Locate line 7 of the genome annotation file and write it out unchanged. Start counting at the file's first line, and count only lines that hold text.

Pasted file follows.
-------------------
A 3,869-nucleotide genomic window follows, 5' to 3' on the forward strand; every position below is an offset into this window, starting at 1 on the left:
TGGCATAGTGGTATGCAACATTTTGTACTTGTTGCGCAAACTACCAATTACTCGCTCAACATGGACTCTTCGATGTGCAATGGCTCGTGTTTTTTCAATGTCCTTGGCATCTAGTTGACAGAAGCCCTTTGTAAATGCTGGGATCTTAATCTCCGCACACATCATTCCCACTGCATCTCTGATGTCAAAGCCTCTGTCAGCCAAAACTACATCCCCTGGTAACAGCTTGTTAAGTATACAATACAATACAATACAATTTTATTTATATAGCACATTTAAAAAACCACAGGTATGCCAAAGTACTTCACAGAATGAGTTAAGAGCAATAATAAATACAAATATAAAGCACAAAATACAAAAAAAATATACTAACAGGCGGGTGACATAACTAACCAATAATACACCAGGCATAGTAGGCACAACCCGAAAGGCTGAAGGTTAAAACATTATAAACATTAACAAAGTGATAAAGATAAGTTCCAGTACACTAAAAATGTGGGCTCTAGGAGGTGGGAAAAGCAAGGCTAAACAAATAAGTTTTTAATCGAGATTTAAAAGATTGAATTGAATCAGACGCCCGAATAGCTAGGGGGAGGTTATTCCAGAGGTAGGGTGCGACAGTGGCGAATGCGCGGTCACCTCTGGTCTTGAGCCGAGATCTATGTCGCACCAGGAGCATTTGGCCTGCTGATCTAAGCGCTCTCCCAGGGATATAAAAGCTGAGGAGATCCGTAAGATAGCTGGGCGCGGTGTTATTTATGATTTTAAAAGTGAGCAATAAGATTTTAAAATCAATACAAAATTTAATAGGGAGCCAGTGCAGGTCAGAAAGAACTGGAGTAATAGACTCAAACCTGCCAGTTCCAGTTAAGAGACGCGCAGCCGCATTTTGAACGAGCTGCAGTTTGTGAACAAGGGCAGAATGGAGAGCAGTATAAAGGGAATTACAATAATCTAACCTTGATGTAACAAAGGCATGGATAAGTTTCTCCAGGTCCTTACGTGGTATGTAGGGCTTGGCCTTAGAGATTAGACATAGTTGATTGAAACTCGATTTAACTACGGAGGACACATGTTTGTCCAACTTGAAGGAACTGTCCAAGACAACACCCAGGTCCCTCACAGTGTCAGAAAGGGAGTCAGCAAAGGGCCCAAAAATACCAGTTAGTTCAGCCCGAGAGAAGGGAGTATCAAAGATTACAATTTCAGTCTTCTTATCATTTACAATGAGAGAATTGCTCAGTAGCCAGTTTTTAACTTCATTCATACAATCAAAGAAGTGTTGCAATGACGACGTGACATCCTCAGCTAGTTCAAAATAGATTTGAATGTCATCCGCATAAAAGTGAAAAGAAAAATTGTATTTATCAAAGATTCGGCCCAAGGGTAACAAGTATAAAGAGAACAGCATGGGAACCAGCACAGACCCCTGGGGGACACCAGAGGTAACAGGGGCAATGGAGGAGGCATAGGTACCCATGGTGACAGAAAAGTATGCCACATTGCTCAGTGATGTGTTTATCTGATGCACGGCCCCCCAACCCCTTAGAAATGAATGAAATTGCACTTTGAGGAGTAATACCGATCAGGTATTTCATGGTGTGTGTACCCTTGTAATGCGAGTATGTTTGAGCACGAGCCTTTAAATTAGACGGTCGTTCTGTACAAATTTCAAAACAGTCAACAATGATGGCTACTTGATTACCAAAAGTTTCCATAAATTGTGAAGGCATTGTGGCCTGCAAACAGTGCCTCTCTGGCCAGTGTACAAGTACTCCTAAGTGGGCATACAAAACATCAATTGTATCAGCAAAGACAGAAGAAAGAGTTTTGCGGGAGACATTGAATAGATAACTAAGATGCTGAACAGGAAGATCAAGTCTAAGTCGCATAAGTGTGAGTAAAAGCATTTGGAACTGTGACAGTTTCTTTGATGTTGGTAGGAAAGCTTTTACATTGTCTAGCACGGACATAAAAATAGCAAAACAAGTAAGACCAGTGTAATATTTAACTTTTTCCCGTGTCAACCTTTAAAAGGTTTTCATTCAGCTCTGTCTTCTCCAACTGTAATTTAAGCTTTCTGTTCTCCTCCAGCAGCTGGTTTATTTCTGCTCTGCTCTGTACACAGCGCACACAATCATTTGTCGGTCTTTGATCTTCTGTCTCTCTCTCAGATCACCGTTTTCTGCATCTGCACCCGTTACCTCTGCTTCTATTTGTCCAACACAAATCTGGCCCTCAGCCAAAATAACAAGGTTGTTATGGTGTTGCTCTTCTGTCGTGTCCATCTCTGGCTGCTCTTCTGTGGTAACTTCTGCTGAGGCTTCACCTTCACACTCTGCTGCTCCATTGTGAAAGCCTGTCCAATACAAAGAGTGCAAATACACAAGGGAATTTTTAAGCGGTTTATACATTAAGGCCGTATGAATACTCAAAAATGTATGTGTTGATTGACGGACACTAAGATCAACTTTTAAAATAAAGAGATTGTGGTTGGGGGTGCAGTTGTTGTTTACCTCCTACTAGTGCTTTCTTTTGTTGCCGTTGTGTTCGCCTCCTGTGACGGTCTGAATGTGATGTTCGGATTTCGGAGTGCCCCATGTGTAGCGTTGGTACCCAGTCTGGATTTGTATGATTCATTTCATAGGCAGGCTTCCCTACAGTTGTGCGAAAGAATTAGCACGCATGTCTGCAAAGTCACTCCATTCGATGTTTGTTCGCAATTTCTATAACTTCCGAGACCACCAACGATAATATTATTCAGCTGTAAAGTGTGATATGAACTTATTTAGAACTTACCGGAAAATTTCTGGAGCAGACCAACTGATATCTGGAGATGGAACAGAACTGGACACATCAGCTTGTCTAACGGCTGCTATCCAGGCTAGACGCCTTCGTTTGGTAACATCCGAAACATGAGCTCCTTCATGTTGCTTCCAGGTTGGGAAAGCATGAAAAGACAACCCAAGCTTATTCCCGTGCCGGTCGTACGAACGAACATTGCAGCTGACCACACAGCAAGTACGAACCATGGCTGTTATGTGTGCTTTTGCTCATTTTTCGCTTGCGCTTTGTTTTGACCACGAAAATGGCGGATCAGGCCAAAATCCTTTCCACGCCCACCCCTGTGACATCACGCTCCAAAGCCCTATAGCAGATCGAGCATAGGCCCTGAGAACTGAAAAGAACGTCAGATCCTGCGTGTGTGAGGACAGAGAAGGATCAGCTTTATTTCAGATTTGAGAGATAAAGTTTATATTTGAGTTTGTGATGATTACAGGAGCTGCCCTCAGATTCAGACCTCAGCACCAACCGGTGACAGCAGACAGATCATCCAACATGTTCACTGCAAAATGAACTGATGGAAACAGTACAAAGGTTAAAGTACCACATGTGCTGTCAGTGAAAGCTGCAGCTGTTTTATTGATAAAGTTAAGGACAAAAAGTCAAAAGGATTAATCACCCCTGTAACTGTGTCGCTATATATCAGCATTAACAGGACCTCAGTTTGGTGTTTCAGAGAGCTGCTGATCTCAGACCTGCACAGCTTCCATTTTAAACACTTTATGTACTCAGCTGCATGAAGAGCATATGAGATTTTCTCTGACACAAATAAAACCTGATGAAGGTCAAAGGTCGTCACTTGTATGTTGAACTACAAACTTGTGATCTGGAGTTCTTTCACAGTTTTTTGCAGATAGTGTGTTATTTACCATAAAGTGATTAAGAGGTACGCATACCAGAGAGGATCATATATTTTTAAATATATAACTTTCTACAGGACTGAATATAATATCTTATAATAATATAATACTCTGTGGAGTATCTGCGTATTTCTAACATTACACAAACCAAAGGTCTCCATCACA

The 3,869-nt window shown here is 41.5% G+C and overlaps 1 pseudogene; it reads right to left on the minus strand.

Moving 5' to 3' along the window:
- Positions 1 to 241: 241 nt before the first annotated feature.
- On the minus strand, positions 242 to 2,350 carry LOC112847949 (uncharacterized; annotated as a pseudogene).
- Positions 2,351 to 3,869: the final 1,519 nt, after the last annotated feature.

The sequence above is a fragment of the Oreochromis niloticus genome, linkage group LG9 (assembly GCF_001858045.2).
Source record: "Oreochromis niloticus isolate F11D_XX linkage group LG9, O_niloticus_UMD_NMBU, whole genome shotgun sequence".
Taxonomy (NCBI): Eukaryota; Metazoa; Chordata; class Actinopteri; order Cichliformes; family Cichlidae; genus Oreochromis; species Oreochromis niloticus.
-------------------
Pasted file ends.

- Positions 2,351 to 3,869: the final 1,519 nt, after the last annotated feature.